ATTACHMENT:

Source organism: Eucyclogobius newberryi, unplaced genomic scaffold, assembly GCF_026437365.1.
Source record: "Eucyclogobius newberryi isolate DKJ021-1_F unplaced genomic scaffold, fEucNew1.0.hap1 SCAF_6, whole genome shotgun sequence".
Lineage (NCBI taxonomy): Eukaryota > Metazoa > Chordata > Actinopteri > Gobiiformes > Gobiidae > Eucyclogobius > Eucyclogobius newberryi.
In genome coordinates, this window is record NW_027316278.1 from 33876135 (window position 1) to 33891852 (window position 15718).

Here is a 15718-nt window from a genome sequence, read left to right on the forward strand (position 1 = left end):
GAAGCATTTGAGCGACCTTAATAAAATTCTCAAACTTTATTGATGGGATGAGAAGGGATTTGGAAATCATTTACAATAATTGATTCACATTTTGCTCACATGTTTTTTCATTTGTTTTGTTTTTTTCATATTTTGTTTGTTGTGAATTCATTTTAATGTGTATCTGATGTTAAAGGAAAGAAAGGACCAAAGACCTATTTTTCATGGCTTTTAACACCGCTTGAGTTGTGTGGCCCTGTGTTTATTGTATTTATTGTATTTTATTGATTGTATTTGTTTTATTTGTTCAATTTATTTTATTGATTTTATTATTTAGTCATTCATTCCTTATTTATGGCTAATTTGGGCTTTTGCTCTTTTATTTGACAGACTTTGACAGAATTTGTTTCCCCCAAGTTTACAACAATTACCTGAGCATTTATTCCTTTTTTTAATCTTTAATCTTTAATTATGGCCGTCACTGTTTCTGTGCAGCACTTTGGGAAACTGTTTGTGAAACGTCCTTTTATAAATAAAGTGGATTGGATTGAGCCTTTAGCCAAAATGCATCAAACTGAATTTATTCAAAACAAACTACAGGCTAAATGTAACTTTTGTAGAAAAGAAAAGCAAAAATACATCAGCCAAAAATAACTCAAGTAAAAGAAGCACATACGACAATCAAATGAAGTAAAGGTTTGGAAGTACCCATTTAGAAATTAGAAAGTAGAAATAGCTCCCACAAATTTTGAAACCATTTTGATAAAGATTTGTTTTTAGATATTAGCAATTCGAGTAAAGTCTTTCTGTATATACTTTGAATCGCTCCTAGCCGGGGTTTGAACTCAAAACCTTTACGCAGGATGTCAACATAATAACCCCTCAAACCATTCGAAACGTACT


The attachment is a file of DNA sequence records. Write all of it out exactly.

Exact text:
Source organism: Eucyclogobius newberryi, unplaced genomic scaffold, assembly GCF_026437365.1.
Source record: "Eucyclogobius newberryi isolate DKJ021-1_F unplaced genomic scaffold, fEucNew1.0.hap1 SCAF_6, whole genome shotgun sequence".
Lineage (NCBI taxonomy): Eukaryota > Metazoa > Chordata > Actinopteri > Gobiiformes > Gobiidae > Eucyclogobius > Eucyclogobius newberryi.
In genome coordinates, this window is record NW_027316278.1 from 33876135 (window position 1) to 33891852 (window position 15718).

Here is a 15718-nt window from a genome sequence, read left to right on the forward strand (position 1 = left end):
GAAGCATTTGAGCGACCTTAATAAAATTCTCAAACTTTATTGATGGGATGAGAAGGGATTTGGAAATCATTTACAATAATTGATTCACATTTTGCTCACATGTTTTTTCATTTGTTTTGTTTTTTTCATATTTTGTTTGTTGTGAATTCATTTTAATGTGTATCTGATGTTAAAGGAAAGAAAGGACCAAAGACCTATTTTTCATGGCTTTTAACACCGCTTGAGTTGTGTGGCCCTGTGTTTATTGTATTTATTGTATTTTATTGATTGTATTTGTTTTATTTGTTCAATTTATTTTATTGATTTTATTATTTAGTCATTCATTCCTTATTTATGGCTAATTTGGGCTTTTGCTCTTTTATTTGACAGACTTTGACAGAATTTGTTTCCCCCAAGTTTACAACAATTACCTGAGCATTTATTCCTTTTTTTAATCTTTAATCTTTAATTATGGCCGTCACTGTTTCTGTGCAGCACTTTGGGAAACTGTTTGTGAAACGTCCTTTTATAAATAAAGTGGATTGGATTGAGCCTTTAGCCAAAATGCATCAAACTGAATTTATTCAAAACAAACTACAGGCTAAATGTAACTTTTGTAGAAAAGAAAAGCAAAAATACATCAGCCAAAAATAACTCAAGTAAAAGAAGCACATACGACAATCAAATGAAGTAAAGGTTTGGAAGTACCCATTTAGAAATTAGAAAGTAGAAATAGCTCCCACAAATTTTGAAACCATTTTGATAAAGATTTGTTTTTAGATATTAGCAATTCGAGTAAAGTCTTTCTGTATATACTTTGAATCGCTCCTAGCCGGGGTTTGAACTCAAAACCTTTACGCAGGATGTCAACATAATAACCCCTCAAACCATTCGAAACGTACT